Mediators may bring different approaches to employment mediation. Some may utilize “therapeutic mediation”. 16 In “therapeutic mediation” the mediator considers the emotional dimensions of the dispute and incorporates consideration of these uniquely personal issues. 17 This approach may have greater utilization with in-house programs or pre-litigation mediation than during traditional mediation. Another approach gaining popularity primarily with in-house employment dispute resolution programs, is “transformative mediation” as promoted by R. Baruch Bush and Joseph Folger. 18 They suggest that we should view disputes as opportunities for growth and ‘transformation’. The “transformation” occurs, in part, through the “empowerment” of strengthening a participant’s capacity to analyze conflict situations. 19 Moreover, transformation occurs because of the “recognition” that takes place with the enhanced capacity to see and to consider the perspective of others. 20 Other mediators use an interest-based or problem-solving approach. In such an approach, the mediator helps the parties in conflict to identify and focus on their needs and interests and search for mutually satisfactory agreements. 21 Still other mediators facilitate distributive or zero-sum negotiation, which relies upon rights- based analysis. 22 In such negotiations the advocates typically seek to maximize the financial advantage for their client. 23

With the emergence of employment practices liability insurance, adjusters are increasingly present at the mediation of litigated cases. Involvement of a participant whose interest is primarily financial changes the interpersonal dynamics of employment mediation and makes distributive negotiation more likely. 24

In sum, the participant’s choice of mediator and their mutual design of the mediation process may be critical to the success of the mediation. 25 A good employment mediator must have the capacity to be empathetic, build rapport, establish trust, be a reality check and recognize the dynamics of power differentials. A mediator engaged in employment mediation must be capable of combining aspects of all mediation approaches and capable of knowing when to utilize a particular approach.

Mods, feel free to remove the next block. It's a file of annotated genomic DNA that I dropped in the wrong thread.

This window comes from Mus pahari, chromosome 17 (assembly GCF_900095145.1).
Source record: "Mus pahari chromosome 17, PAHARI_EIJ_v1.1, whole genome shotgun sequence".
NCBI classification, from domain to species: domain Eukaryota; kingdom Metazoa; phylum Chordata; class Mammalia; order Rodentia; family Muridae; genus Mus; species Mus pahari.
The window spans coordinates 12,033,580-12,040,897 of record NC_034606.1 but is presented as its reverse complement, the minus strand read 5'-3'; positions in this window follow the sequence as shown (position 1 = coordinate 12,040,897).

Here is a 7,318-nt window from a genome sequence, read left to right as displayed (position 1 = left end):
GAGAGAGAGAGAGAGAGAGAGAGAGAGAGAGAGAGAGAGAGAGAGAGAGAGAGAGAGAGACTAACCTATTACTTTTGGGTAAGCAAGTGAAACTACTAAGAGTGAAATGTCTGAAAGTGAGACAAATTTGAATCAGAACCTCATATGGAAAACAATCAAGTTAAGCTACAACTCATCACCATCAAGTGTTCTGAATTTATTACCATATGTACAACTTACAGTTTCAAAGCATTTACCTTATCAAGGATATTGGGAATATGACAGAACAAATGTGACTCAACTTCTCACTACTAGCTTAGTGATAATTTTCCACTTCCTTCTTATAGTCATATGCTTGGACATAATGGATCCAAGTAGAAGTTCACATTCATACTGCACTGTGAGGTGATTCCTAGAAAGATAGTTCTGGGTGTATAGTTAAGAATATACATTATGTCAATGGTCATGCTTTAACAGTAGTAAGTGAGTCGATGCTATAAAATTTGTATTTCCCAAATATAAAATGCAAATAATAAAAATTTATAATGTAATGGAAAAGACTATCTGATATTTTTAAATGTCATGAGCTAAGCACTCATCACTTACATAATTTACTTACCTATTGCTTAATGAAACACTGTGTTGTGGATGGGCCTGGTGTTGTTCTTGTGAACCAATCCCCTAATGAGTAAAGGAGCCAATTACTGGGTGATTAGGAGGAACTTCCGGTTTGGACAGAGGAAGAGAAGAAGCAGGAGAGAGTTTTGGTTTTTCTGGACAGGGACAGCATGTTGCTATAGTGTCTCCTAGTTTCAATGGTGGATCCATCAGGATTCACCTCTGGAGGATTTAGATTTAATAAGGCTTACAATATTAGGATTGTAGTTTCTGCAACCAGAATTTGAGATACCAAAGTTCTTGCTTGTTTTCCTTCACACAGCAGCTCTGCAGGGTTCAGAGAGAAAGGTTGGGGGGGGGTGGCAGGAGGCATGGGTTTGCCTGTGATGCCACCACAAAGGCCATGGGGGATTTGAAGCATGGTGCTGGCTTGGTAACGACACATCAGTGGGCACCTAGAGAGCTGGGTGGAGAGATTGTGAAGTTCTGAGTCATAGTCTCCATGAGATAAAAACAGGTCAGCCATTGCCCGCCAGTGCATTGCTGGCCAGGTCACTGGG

The timing of employment mediation is a critical element to its success. Litigated employment cases should not be mediated too early nor should they be set too late. Each party needs sufficient information to make an informed decision but parties must be aware that too much discovery “bloodshed” may cause positions to become frozen and settlement opportunities lost. Each party needs enough information to adequately appreciate their risks and to fully evaluate their case. This may be after an internal investigation, after the issuance of a right-to-sue letter, after the deposition of the complaint and the accused, neutral fact finding, or at some other point when sufficient information is available to both parties. Given the attorney’s fee component in employment cases, it is possible to do so much discovery that settlement becomes prohibitive. Similarly, if the case has been filed and if the case has gained a lot of pre-trial publicity, the chances for pre-trial resolution may be lost, as this intangible cost has already been incurred.



A step often overlooked in employment mediation is the customization of the mediation design. Advocates and mediators alike, all too frequently, fall into the rut of “cookie cutter” – one size fits all – mediation. It is essential that the mediator be creative and articulate in determining- with the parties- the design of the mediation most likely to produce a satisfactory result. Factors to be kept in mind when designing an employment case for mediation are: (a) the nature of the accusations, (b) the personalities of the accuser(s), the accused and the institutional decision makers, (c) the conflict resolutions styles of the participants, (d) the workplace dynamics and (e) the public interest issues. Design options include a pre-mediation conference between counsel and the mediator, pre-mediation caucuses, staggered starts, co-mediation, a pre-mediation discovery plan, an agreement as to mediation attendees, etc. The advocates and the mediator might discuss their expectations for the mediation. Are the participants anticipating a distributive negotiation, an interest – based or problem solving mediation process, or are they looking for transformative opportunities? Do the participants want the mediator to be evaluative, facilitative or is some hybrid mix preferred? Frequently, a mix of these mediation styles and techniques is required for effective mediation.

It is highly recommended that the parties go outside the typical mediation box and work with the mediator in advance of the mediation. Too often advocates and mediators alike bring a rights-based analysis to the mediation and forget to adequately consider the significant emotional and environmental issues at play. A pressure free, pre-mediation caucus with the effective utilization of active listening helps the mediator and the participants to develop insight, understanding, rapport, trust and respect in advance of the mediation. This will greatly assist in enabling closure at the mediation. When going outside the design box, parties should consider the number of accusers, the number accused and the nature of the accusations to determine whether, for example, if a diverse co-mediation team would be an effective approach.